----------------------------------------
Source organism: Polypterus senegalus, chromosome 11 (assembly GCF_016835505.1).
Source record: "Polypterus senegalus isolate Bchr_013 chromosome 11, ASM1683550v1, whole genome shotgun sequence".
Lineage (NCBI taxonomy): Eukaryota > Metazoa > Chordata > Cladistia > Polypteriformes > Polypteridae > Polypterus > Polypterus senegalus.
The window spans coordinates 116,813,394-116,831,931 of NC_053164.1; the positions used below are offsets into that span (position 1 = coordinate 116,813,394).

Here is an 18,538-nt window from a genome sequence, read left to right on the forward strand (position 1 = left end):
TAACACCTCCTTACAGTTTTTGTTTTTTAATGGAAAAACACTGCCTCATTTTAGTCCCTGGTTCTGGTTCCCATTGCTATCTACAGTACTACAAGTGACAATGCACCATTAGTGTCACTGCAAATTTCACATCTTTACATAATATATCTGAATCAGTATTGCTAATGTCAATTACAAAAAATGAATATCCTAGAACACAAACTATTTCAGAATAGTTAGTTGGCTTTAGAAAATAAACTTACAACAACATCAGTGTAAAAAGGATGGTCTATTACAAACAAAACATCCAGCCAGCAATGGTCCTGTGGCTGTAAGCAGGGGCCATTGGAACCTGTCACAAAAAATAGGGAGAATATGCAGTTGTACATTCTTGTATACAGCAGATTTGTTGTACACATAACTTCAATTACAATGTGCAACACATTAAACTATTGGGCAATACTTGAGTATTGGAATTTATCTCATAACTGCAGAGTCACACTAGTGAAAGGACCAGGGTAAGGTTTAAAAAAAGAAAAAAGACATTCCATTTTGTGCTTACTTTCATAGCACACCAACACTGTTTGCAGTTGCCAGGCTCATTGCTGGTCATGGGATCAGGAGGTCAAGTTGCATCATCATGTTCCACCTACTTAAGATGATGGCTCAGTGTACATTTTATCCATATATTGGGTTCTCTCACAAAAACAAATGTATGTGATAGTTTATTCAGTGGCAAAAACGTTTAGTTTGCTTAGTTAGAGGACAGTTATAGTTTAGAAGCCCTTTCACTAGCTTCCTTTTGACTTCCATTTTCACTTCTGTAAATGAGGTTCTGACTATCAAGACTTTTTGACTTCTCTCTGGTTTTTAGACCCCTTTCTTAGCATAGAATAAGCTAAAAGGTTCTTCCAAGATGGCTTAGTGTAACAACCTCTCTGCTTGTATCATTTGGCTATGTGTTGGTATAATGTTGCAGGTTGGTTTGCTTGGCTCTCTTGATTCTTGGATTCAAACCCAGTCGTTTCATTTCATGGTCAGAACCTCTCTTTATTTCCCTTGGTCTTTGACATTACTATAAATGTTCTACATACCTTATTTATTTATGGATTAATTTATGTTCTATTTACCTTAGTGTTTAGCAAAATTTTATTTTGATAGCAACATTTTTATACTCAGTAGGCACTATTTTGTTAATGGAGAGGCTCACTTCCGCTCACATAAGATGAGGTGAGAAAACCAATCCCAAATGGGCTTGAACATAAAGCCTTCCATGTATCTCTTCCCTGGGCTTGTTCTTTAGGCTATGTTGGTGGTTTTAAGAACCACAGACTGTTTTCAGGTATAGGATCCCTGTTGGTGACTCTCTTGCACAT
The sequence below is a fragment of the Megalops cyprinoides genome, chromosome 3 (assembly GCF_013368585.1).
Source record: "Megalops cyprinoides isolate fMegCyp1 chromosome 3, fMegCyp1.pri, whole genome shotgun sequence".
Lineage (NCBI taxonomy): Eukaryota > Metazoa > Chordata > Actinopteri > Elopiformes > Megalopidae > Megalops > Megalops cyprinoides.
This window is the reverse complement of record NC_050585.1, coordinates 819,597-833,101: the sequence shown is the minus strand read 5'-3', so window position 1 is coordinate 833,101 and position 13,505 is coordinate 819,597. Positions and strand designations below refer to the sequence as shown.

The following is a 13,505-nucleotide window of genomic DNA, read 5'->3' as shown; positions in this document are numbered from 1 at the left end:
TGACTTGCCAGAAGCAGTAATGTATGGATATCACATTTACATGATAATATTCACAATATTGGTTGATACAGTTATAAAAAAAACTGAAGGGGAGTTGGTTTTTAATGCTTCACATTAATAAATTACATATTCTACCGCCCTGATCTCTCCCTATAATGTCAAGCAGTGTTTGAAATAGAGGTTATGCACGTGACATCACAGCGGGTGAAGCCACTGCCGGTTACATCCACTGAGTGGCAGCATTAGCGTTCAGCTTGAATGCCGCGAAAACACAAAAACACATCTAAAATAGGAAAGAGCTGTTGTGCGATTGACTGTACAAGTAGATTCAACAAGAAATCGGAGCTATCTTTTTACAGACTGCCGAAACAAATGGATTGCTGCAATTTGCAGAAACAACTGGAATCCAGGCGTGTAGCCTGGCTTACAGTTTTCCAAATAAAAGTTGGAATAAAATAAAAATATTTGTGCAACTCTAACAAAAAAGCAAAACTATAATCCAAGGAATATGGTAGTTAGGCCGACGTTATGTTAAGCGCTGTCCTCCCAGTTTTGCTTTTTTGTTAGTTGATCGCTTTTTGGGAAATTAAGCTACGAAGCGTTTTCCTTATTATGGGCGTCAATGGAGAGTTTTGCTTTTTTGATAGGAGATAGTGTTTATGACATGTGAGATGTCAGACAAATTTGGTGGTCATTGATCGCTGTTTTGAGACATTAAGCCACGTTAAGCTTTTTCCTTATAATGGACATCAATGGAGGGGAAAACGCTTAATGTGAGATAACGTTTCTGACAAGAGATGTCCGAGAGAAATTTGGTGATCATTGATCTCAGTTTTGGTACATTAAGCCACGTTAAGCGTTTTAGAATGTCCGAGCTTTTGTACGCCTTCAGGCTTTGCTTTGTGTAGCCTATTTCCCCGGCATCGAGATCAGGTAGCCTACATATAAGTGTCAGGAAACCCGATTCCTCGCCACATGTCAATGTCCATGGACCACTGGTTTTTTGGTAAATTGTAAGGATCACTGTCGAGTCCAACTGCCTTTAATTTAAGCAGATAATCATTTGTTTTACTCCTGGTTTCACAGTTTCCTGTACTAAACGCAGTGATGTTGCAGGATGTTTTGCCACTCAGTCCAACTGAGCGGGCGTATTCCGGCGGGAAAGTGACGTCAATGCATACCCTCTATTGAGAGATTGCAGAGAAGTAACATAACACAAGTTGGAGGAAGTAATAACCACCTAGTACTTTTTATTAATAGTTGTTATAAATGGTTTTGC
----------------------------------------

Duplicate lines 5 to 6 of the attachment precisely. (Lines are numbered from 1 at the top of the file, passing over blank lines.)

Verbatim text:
Here is an 18,538-nt window from a genome sequence, read left to right on the forward strand (position 1 = left end):
TAACACCTCCTTACAGTTTTTGTTTTTTAATGGAAAAACACTGCCTCATTTTAGTCCCTGGTTCTGGTTCCCATTGCTATCTACAGTACTACAAGTGACAATGCACCATTAGTGTCACTGCAAATTTCACATCTTTACATAATATATCTGAATCAGTATTGCTAATGTCAATTACAAAAAATGAATATCCTAGAACACAAACTATTTCAGAATAGTTAGTTGGCTTTAGAAAATAAACTTACAACAACATCAGTGTAAAAAGGATGGTCTATTACAAACAAAACATCCAGCCAGCAATGGTCCTGTGGCTGTAAGCAGGGGCCATTGGAACCTGTCACAAAAAATAGGGAGAATATGCAGTTGTACATTCTTGTATACAGCAGATTTGTTGTACACATAACTTCAATTACAATGTGCAACACATTAAACTATTGGGCAATACTTGAGTATTGGAATTTATCTCATAACTGCAGAGTCACACTAGTGAAAGGACCAGGGTAAGGTTTAAAAAAAGAAAAAAGACATTCCATTTTGTGCTTACTTTCATAGCACACCAACACTGTTTGCAGTTGCCAGGCTCATTGCTGGTCATGGGATCAGGAGGTCAAGTTGCATCATCATGTTCCACCTACTTAAGATGATGGCTCAGTGTACATTTTATCCATATATTGGGTTCTCTCACAAAAACAAATGTATGTGATAGTTTATTCAGTGGCAAAAACGTTTAGTTTGCTTAGTTAGAGGACAGTTATAGTTTAGAAGCCCTTTCACTAGCTTCCTTTTGACTTCCATTTTCACTTCTGTAAATGAGGTTCTGACTATCAAGACTTTTTGACTTCTCTCTGGTTTTTAGACCCCTTTCTTAGCATAGAATAAGCTAAAAGGTTCTTCCAAGATGGCTTAGTGTAACAACCTCTCTGCTTGTATCATTTGGCTATGTGTTGGTATAATGTTGCAGGTTGGTTTGCTTGGCTCTCTTGATTCTTGGATTCAAACCCAGTCGTTTCATTTCATGGTCAGAACCTCTCTTTATTTCCCTTGGTCTTTGACATTACTATAAATGTTCTACATACCTTATTTATTTATGGATTAATTTATGTTCTATTTACCTTAGTGTTTAGCAAAATTTTATTTTGATAGCAACATTTTTATACTCAGTAGGCACTATTTTGTTAATGGAGAGGCTCACTTCCGCTCACATAAGATGAGGTGAGAAAACCAATCCCAAATGGGCTTGAACATAAAGCCTTCCATGTATCTCTTCCCTGGGCTTGTTCTTTAGGCTATGTTGGTGGTTTTAAGAACCACAGACTGTTTTCAGGTATAGGATCCCTGTTGGTGACTCTCTTGCACAT